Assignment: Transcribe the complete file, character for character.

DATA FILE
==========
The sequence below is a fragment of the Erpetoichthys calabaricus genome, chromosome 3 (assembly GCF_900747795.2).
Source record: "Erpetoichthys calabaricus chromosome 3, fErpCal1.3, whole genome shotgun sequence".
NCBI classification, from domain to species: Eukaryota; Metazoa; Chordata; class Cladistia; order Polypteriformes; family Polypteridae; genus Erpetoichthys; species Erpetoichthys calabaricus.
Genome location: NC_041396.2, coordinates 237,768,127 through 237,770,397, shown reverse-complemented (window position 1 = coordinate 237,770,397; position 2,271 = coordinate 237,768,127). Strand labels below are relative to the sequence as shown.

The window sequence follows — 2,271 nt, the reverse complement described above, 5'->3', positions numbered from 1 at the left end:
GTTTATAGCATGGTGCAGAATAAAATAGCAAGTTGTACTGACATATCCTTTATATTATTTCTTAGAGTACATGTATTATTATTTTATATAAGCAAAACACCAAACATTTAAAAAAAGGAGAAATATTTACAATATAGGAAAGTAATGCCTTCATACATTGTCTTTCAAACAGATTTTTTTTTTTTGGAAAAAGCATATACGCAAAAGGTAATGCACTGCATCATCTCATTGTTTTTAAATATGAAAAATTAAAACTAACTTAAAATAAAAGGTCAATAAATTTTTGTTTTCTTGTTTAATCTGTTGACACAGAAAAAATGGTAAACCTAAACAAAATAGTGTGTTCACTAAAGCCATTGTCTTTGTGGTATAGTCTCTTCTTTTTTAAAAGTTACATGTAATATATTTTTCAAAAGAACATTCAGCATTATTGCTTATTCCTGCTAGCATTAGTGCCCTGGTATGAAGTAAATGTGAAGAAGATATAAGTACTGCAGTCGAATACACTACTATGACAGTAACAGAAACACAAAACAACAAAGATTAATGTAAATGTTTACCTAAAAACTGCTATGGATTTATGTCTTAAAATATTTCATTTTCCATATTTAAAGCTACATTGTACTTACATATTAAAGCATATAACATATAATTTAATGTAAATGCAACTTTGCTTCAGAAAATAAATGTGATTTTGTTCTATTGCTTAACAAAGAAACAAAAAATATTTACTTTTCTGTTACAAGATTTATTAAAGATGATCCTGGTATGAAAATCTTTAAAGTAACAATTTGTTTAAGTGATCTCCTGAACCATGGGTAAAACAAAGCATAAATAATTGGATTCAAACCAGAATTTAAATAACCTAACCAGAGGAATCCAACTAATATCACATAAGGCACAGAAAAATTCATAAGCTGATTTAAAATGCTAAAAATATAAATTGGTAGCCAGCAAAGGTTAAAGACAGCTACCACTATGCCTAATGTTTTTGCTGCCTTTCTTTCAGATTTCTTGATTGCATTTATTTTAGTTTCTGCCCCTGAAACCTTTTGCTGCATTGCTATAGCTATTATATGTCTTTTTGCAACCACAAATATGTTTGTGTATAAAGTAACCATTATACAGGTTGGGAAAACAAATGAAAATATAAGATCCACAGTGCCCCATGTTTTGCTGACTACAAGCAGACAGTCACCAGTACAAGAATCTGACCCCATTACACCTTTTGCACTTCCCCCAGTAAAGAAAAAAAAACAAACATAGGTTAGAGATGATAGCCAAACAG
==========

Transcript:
The sequence below is a fragment of the Erpetoichthys calabaricus genome, chromosome 3 (assembly GCF_900747795.2).
Source record: "Erpetoichthys calabaricus chromosome 3, fErpCal1.3, whole genome shotgun sequence".
NCBI classification, from domain to species: Eukaryota; Metazoa; Chordata; class Cladistia; order Polypteriformes; family Polypteridae; genus Erpetoichthys; species Erpetoichthys calabaricus.
Genome location: NC_041396.2, coordinates 237,768,127 through 237,770,397, shown reverse-complemented (window position 1 = coordinate 237,770,397; position 2,271 = coordinate 237,768,127). Strand labels below are relative to the sequence as shown.

The window sequence follows — 2,271 nt, the reverse complement described above, 5'->3', positions numbered from 1 at the left end:
GTTTATAGCATGGTGCAGAATAAAATAGCAAGTTGTACTGACATATCCTTTATATTATTTCTTAGAGTACATGTATTATTATTTTATATAAGCAAAACACCAAACATTTAAAAAAAGGAGAAATATTTACAATATAGGAAAGTAATGCCTTCATACATTGTCTTTCAAACAGATTTTTTTTTTTTGGAAAAAGCATATACGCAAAAGGTAATGCACTGCATCATCTCATTGTTTTTAAATATGAAAAATTAAAACTAACTTAAAATAAAAGGTCAATAAATTTTTGTTTTCTTGTTTAATCTGTTGACACAGAAAAAATGGTAAACCTAAACAAAATAGTGTGTTCACTAAAGCCATTGTCTTTGTGGTATAGTCTCTTCTTTTTTAAAAGTTACATGTAATATATTTTTCAAAAGAACATTCAGCATTATTGCTTATTCCTGCTAGCATTAGTGCCCTGGTATGAAGTAAATGTGAAGAAGATATAAGTACTGCAGTCGAATACACTACTATGACAGTAACAGAAACACAAAACAACAAAGATTAATGTAAATGTTTACCTAAAAACTGCTATGGATTTATGTCTTAAAATATTTCATTTTCCATATTTAAAGCTACATTGTACTTACATATTAAAGCATATAACATATAATTTAATGTAAATGCAACTTTGCTTCAGAAAATAAATGTGATTTTGTTCTATTGCTTAACAAAGAAACAAAAAATATTTACTTTTCTGTTACAAGATTTATTAAAGATGATCCTGGTATGAAAATCTTTAAAGTAACAATTTGTTTAAGTGATCTCCTGAACCATGGGTAAAACAAAGCATAAATAATTGGATTCAAACCAGAATTTAAATAACCTAACCAGAGGAATCCAACTAATATCACATAAGGCACAGAAAAATTCATAAGCTGATTTAAAATGCTAAAAATATAAATTGGTAGCCAGCAAAGGTTAAAGACAGCTACCACTATGCCTAATGTTTTTGCTGCCTTTCTTTCAGATTTCTTGATTGCATTTATTTTAGTTTCTGCCCCTGAAACCTTTTGCTGCATTGCTATAGCTATTATATGTCTTTTTGCAACCACAAATATGTTTGTGTATAAAGTAACCATTATACAGGTTGGGAAAACAAATGAAAATATAAGATCCACAGTGCCCCATGTTTTGCTGACTACAAGCAGACAGTCACCAGTACAAGAATCTGACCCCATTACACCTTTTGCACTTCCCCCAGTAAAGAAAAAAAAACAAACATAGGTTAGAGATGATAGCCAAACAG